When this guy is released from prison, probably mandatory follow up should for him. He should not be let out without him checking in with a mental health facility on a regular basis for continued psychological and mental assessment.


Drug and alcohol detox

September 3, 2007

I consider myself very fortunate to be in an occupation where I am able to learn and experience a seemingly endless amount of medical specialties while still being a nurse.

The most recent “new specialty” for me is drug and alcohol detox. Working in a jail presents a great opportunity to learn this, as one might imagine. Especially a jail located in the middle of “sin city.” I did not realize how vulnerable a patient could be when a patient’s constant consumption of alcohol was abruptly ended. The vomiting, diarrhea, chills, and overall feelings of malaise and sickness are symptoms that are very hard to watch another human go through. I have learned the importance of keeping these individuals on medications like Librium that keep the CNS depressed. It made so much sense to me when the doctors on staff explained to the new nurses the importance of allowing the patients time to adjust accelerated levels of function that non-alcoholics are normally accustomed. With the reading material, and verbal instruction that my employer has provided my assessment skills and understanding of this disease process has greatly improved. I now am able to assess acutely detoxing patients of tachycardia, and tremors that require immediate intervention due to the possibility of inadequate medications.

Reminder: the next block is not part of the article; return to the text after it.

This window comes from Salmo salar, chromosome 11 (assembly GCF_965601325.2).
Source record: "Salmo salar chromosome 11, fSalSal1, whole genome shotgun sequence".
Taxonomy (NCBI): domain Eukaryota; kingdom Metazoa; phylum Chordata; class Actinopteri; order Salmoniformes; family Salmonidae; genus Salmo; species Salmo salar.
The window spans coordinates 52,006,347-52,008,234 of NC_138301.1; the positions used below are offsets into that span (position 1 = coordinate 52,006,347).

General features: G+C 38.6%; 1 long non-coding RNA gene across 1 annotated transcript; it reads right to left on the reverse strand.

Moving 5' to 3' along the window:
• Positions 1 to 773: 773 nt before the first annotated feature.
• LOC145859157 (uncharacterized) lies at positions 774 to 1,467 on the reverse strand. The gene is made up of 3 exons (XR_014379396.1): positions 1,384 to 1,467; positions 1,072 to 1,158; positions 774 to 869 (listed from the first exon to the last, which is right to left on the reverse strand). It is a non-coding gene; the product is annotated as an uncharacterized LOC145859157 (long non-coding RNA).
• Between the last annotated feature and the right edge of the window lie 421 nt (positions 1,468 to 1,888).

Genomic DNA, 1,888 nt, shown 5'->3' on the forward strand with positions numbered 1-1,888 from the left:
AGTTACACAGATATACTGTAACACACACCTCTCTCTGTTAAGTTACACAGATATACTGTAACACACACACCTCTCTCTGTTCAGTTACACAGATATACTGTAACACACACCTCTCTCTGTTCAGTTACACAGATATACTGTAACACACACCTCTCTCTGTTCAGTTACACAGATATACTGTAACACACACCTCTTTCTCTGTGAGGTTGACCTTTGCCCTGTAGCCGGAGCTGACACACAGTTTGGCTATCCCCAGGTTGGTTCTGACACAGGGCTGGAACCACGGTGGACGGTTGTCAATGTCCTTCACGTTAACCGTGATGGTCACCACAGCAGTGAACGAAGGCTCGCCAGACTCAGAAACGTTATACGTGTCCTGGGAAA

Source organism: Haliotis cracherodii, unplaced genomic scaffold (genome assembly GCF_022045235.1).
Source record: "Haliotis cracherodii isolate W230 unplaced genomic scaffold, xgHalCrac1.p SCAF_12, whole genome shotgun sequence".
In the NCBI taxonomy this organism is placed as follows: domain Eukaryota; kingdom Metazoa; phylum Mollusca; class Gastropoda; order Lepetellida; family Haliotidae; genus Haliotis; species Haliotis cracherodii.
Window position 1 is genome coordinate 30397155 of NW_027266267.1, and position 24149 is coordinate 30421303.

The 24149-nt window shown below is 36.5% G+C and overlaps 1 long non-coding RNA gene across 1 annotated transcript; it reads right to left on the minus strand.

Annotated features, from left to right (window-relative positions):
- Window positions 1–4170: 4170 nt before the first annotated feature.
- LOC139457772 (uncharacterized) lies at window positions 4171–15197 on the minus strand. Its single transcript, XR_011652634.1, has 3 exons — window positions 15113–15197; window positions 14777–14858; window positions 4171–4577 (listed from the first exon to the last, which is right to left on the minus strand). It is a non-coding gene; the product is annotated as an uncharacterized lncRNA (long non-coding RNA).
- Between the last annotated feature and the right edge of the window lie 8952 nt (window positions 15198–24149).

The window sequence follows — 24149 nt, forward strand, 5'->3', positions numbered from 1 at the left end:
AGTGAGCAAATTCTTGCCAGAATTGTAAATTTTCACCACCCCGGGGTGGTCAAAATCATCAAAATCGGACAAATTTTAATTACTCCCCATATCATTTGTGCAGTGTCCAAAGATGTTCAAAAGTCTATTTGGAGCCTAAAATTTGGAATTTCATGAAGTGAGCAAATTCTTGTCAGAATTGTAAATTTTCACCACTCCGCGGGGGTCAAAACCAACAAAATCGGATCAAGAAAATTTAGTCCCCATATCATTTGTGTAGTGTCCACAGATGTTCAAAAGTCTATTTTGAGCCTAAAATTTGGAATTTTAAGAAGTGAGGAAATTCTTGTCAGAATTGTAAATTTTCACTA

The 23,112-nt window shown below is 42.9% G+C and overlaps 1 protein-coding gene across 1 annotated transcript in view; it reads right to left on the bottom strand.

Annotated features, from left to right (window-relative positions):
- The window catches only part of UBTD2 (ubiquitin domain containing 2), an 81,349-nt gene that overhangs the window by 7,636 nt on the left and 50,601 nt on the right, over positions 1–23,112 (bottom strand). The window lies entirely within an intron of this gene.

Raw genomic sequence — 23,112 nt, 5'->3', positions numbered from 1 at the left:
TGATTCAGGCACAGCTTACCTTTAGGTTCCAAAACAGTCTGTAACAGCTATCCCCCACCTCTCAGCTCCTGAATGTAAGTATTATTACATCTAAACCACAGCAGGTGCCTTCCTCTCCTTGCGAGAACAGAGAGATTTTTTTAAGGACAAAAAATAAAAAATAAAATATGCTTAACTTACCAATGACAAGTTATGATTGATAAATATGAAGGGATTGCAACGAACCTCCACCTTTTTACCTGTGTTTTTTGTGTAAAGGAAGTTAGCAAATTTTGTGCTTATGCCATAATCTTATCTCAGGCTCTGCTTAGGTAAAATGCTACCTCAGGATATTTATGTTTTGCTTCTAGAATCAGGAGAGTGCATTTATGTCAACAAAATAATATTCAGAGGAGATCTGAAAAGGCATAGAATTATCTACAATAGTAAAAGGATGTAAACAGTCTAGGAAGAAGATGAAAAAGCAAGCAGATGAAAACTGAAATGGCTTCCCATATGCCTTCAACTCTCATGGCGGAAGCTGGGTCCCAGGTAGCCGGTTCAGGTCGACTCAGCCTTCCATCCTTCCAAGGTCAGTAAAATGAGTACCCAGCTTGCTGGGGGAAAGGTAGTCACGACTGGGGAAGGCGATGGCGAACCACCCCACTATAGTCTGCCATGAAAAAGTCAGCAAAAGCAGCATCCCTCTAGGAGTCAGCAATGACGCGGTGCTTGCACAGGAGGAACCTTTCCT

I am still probably a little more ignorant of drug detoxification. Our facility does not currently treat patients who are merely drug addicts. The only protocols for them are assessment of vital signs and/or neuro checks, rarely with any medications prescribed. My understanding of why this is; those detoxing from drugs are less likely to die. I would like to see my facility designate housing specifically for both alcohol and drug detoxing. So, nursing staff most familiar with this process can be assigned to monitory for signs of patients becoming unstable.

I myself will continue to ask questions about this subject when at work. I find it a very intriguing subject in nursing, and would suggest the same to any nurse to understand it better. Because it dose not matter if you are an ER nurse managing the care of a teenager that has overdosed, or a psych nurse taking care of a drug induced schizophrenic, drugs and alcohol affect all of us in the medical field.